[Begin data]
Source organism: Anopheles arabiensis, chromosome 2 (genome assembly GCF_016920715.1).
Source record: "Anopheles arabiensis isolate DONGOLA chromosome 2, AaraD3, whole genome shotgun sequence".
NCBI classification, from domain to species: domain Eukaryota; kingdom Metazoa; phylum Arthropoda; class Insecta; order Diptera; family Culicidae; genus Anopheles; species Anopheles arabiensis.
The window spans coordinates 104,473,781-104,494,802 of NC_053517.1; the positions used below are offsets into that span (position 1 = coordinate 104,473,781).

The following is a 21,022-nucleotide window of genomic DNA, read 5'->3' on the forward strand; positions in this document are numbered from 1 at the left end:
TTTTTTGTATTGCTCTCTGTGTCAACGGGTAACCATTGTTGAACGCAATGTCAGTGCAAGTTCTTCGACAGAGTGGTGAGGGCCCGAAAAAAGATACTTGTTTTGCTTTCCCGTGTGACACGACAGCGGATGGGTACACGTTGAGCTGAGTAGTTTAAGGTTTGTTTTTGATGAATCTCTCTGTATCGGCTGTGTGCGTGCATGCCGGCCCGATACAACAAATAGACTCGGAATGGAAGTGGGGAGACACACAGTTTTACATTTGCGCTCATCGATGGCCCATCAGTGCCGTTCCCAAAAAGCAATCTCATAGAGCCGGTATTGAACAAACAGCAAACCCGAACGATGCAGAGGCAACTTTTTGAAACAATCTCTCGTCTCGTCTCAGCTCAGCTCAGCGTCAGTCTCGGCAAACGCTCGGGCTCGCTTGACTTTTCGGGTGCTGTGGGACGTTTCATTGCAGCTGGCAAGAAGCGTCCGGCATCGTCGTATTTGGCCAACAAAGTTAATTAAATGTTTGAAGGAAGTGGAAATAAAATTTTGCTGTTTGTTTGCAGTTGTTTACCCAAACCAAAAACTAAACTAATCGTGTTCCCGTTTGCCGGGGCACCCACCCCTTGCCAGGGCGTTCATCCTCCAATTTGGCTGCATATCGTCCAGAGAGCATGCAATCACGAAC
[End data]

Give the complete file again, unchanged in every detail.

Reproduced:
Source organism: Anopheles arabiensis, chromosome 2 (genome assembly GCF_016920715.1).
Source record: "Anopheles arabiensis isolate DONGOLA chromosome 2, AaraD3, whole genome shotgun sequence".
NCBI classification, from domain to species: domain Eukaryota; kingdom Metazoa; phylum Arthropoda; class Insecta; order Diptera; family Culicidae; genus Anopheles; species Anopheles arabiensis.
The window spans coordinates 104,473,781-104,494,802 of NC_053517.1; the positions used below are offsets into that span (position 1 = coordinate 104,473,781).

The following is a 21,022-nucleotide window of genomic DNA, read 5'->3' on the forward strand; positions in this document are numbered from 1 at the left end:
TTTTTTGTATTGCTCTCTGTGTCAACGGGTAACCATTGTTGAACGCAATGTCAGTGCAAGTTCTTCGACAGAGTGGTGAGGGCCCGAAAAAAGATACTTGTTTTGCTTTCCCGTGTGACACGACAGCGGATGGGTACACGTTGAGCTGAGTAGTTTAAGGTTTGTTTTTGATGAATCTCTCTGTATCGGCTGTGTGCGTGCATGCCGGCCCGATACAACAAATAGACTCGGAATGGAAGTGGGGAGACACACAGTTTTACATTTGCGCTCATCGATGGCCCATCAGTGCCGTTCCCAAAAAGCAATCTCATAGAGCCGGTATTGAACAAACAGCAAACCCGAACGATGCAGAGGCAACTTTTTGAAACAATCTCTCGTCTCGTCTCAGCTCAGCTCAGCGTCAGTCTCGGCAAACGCTCGGGCTCGCTTGACTTTTCGGGTGCTGTGGGACGTTTCATTGCAGCTGGCAAGAAGCGTCCGGCATCGTCGTATTTGGCCAACAAAGTTAATTAAATGTTTGAAGGAAGTGGAAATAAAATTTTGCTGTTTGTTTGCAGTTGTTTACCCAAACCAAAAACTAAACTAATCGTGTTCCCGTTTGCCGGGGCACCCACCCCTTGCCAGGGCGTTCATCCTCCAATTTGGCTGCATATCGTCCAGAGAGCATGCAATCACGAAC